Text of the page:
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The Psychology Behind Messy Rooms: Why The Most Creative People Flourish In Clutter

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Dan Scotti

All our lives, we’ve been told to “be organized.” Organization has always been pegged as a direct key to success.

Whether at home, school or in your bunk at camp, organization is something that has been instilled in everyone pretty much from birth. On the other hand, being messy has been equally condemned and made to be a quick path to failure. And, honestly, no rebuttal could say otherwise.

I mean, what good can come from being disorganized, right? Perhaps more than you might think. More recent studies, conducted by the University of Minnesota last year, provide us with a new side of the debate. The pro-messy one.

There has always been this sort of “urban legend” that has floated around modern society deeming people with messy desks as having a high affinity for creative reasoning.

Frankly, I initially thought that people with “messy desks” had to be creative, out of necessity, to survive outside the boundaries of organization.

Last week’s take home test, still undone, in one corner. A page from last month’s Playboy ripped out and crumpled next to the bottle of cocoa butter in the other. Empty Arizona cans distributed across the surface, like a battlefield.

Your desk is a mess. Then again, it’s your mess, and thus, it feels very in-control. When you habitually fail to put things in their designated place, you’re bound to get creative figuring out ways to make everything, I don’t know, fit. And fit comfortably.

While it might look completely random to strangers, a lot of times, a person’s mess is very methodical – with respect to himself.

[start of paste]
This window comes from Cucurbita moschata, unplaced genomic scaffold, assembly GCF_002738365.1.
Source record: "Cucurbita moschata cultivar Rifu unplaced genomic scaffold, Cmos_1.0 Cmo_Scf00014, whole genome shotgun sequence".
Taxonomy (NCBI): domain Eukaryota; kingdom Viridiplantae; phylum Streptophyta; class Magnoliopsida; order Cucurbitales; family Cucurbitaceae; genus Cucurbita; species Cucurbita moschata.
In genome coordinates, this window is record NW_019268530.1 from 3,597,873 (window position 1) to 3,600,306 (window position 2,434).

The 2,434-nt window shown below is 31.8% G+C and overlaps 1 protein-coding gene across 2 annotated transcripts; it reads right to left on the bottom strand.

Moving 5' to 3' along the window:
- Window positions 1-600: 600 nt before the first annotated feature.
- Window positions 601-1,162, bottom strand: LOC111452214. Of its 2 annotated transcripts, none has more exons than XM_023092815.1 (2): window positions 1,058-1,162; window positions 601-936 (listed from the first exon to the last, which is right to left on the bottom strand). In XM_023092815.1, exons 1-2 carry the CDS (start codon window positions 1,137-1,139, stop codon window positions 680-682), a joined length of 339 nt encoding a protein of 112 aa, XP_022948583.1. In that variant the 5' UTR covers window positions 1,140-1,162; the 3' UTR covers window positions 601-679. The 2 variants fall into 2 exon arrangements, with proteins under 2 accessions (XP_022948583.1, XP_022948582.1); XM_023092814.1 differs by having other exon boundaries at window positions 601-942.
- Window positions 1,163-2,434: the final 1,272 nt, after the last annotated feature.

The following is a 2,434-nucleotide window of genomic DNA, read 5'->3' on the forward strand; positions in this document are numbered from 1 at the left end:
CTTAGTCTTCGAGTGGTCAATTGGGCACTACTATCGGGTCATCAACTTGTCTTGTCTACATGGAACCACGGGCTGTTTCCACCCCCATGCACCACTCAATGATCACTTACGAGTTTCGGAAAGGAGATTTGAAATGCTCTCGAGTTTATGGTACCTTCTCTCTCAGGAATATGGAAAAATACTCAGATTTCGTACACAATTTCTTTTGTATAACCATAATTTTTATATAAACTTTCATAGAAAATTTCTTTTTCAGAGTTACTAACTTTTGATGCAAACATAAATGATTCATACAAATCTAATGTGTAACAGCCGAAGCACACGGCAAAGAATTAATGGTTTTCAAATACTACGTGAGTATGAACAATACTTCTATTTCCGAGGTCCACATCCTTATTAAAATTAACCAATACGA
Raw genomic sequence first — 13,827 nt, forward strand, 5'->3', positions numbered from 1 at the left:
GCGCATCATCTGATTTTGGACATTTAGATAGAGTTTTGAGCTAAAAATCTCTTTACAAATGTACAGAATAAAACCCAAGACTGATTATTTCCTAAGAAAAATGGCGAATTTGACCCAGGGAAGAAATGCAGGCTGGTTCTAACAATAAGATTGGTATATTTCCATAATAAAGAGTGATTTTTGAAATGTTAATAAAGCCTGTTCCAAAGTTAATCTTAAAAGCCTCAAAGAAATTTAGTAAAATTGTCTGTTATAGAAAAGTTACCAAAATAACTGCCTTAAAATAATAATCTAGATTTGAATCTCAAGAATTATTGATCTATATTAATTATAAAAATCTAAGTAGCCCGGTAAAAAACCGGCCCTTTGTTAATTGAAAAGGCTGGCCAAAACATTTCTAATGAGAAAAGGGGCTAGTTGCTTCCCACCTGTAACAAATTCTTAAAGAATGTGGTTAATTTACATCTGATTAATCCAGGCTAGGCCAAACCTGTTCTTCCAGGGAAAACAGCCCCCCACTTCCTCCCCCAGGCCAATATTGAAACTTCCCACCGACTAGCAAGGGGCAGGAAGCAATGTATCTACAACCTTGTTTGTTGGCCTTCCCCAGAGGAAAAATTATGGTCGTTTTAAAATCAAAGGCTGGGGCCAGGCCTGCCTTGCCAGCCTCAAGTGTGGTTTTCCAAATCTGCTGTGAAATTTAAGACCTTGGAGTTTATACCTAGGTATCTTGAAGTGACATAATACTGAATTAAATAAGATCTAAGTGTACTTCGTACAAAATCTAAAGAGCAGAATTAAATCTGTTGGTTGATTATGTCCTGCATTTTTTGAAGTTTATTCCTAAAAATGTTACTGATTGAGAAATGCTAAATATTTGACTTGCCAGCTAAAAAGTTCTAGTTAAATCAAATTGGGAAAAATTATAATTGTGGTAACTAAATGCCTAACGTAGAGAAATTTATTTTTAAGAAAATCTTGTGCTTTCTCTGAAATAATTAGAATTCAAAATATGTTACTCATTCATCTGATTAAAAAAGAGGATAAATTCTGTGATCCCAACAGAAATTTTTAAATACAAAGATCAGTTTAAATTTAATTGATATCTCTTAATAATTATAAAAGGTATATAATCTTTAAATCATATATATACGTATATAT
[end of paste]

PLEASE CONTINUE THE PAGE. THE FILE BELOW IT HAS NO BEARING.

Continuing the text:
Psychological scientist Kathleen Vohs, from the University of Minnesota, who set out to debunk this urban legend, didn’t confine her study to solely the desk. No, Vohs, clearly a creative mind, chose to think outside the desk. She just sounds messy. The creative kind of messy.

Using a paradigm consisting of one messy room and one tidy room, and a series of trials, Vohs concluded that messy rooms provoke more creative thinking – and provided scientific evidence!

The next question is, what exactly constitutes “creative thinking,” and how will your pig sty of a room help?

Creative thinking, in its purest form, is thinking outside the lines of “conventional” reasoning. When considering this, it should be no huge shock that messy rooms containing possessions misplaced from their “conventional” locations would promote creativity.

I suppose if you prefer to “lay,” and I use that term very loosely, your clean clothes on the floor of your bedroom, when the empty dresser is only a few feet away – you’re certainly thinking outside the lines of conventional reasoning. And that same concept could be applied to more abstract conception.

Consider this from Albert Einstein, “If a cluttered desk is a sign of a cluttered mind, then what are we to think of an empty desk?”

Obviously, Einstein’s desk looked like a spiteful ex-girlfriend had a mission to destroy his workspace, and executed it rather successfully. Yet, there’s no denying Einstein’s creativity.

Einstein wasn’t alone. Mark Twain, too, had a cluttered desk. Perhaps even more cluttered than that of Albert Einstein. Mark Twain was one of the most imaginative minds of his generation.

If the likes of Einstein and Mark Twain don’t catch the attention of Generation-Y, I give you Steve Jobs. No wonder he invented iBooks, it’s clear he had trouble maintaining his real life ones. His desk, and office alike, were f*cking disasters. I suppose this just added to his brilliance.

So what does this mean to you? Trash your desks, trash your rooms and hope for a touch of genius? Not exactly. The relationship between messiness and creativity is by no means causal. Being messy won’t find you waking up one morning more creative.

The two are, however, correlated. If you are “messy by nature,” perhaps finding a healthy medium between your usual mess and that urgency to clean, is optimal. By curbing your sloppy desk, room or tendencies, – keep in mind – you might also be curbing your overall creative tendencies.

Ultimately, the only way for you gauge the effectiveness of your mess-induced creativity is to go out and experiment for yourself. So, go ahead, make it rain with all your important files and paperwork, toss your clean clothes across the room, have a blast. See what you come up with, after.

PSA: If you have a roommate, tell him not to send me any hate mail if your dorm room turns into a zoo while you experiment with this. I am not liable for any of the future messes my readers may create.

Dan Scotti

Dan Scotti

Staff Writer

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